22c73-neh2blogoThe National Endowment for the Humanities just funded 248 humanities projects.  Here are a few that caught my eye:

David Head, Spring Hill College: “Wavering on a Tremendous Precipice: George Washington, the Newburgh Conspiracy, and the Fate of the Continental Army Project.” A book-length study of George Washington’s Continental Army and the Newburgh Conspiracy of 1783 as a significant event in the formation of the new nation.

University of California, Santa Cruz (Project Director: Gregory O’Malley): “Final Passages: The Intra-American Slave Trade Database Project Description.” The addition of thousands of records of intra-American slave trafficking and a new “Final Passages” web interface into Voyages: The Trans-Atlantic Slave Trade Database.

University of Delaware (Project Director: Pier Foreman): “The Colored Conventions Project.” Enhancement of a website to document over 120 conventions organized by African-Americancommunities from the 1830s-1880s, including development of a reference database and fifteen interpretive exhibit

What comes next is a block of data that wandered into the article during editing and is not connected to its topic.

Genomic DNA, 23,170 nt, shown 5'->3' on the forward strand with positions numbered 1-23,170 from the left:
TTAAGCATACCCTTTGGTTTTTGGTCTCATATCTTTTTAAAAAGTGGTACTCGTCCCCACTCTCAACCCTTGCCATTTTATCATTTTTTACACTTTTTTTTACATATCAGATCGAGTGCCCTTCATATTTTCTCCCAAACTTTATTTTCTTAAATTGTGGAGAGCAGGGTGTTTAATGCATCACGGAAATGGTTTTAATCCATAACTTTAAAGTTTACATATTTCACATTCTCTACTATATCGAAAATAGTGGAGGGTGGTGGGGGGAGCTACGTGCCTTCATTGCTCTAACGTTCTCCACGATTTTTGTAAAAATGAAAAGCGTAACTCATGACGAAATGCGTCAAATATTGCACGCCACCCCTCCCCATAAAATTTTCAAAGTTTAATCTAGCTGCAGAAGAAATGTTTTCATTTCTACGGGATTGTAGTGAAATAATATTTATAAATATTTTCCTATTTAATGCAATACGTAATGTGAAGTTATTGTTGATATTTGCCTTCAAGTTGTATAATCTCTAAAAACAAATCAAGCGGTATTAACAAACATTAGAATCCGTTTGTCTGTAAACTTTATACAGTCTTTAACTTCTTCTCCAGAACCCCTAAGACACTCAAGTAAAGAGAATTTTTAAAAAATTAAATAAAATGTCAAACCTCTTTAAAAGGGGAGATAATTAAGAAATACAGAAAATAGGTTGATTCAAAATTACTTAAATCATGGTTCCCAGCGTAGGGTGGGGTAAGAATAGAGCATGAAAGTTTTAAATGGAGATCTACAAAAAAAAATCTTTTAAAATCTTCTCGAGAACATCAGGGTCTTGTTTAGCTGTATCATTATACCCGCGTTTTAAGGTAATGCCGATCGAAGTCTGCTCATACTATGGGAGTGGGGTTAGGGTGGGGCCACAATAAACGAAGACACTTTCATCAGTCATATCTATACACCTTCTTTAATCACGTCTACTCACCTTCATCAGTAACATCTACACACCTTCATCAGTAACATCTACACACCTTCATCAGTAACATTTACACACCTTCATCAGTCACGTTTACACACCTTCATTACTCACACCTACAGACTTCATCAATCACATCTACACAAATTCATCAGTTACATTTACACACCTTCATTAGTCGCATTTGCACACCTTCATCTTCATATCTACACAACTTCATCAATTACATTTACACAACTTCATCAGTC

University of Florida Board of Trustees (Project Directors: Charles Cobb and Gifford Waters): “Cataloguing Franciscan Missions of La Florida Project.” The development of an online archive of archaeological materials from three Franciscan mission sites in Florida that document contact between Native Americans and Spanish colonists during the 17th and 18th centuries. The project would catalog and digitize 61,000 artifacts, making them and associated field records, site maps, and photographs publicly available

Jennifer Ladino, University of Idaho: “Affect and Environment at American Memory Sites Project.” Research for a book on the impact of affect and memory on national memorial sites and their landscapes.

New Orleans Kemper and Leila Williams Foundation (Project Director: Erin Greenwald): “Purchased Lives: The American Slave Trade from 1808 to 1865.” Implementation of a traveling exhibition with artifacts, a panel exhibition, an exhibition guide, and related public programs on the domestic slave trade from 1808 to 1865.

Historical Society of Pennsylvania (Project Director: Margery Sly): “In Her Own Right: Women Asserting their Civil Rights, 1820-1920.”  A planning project to develop a digital collection of archival sources pertaining to women’s rights in the 19th to early 20th centuries and held by 11 Philadelphia-area repositories, and to digitize an initial set of 1,500 items and produce a prototype website.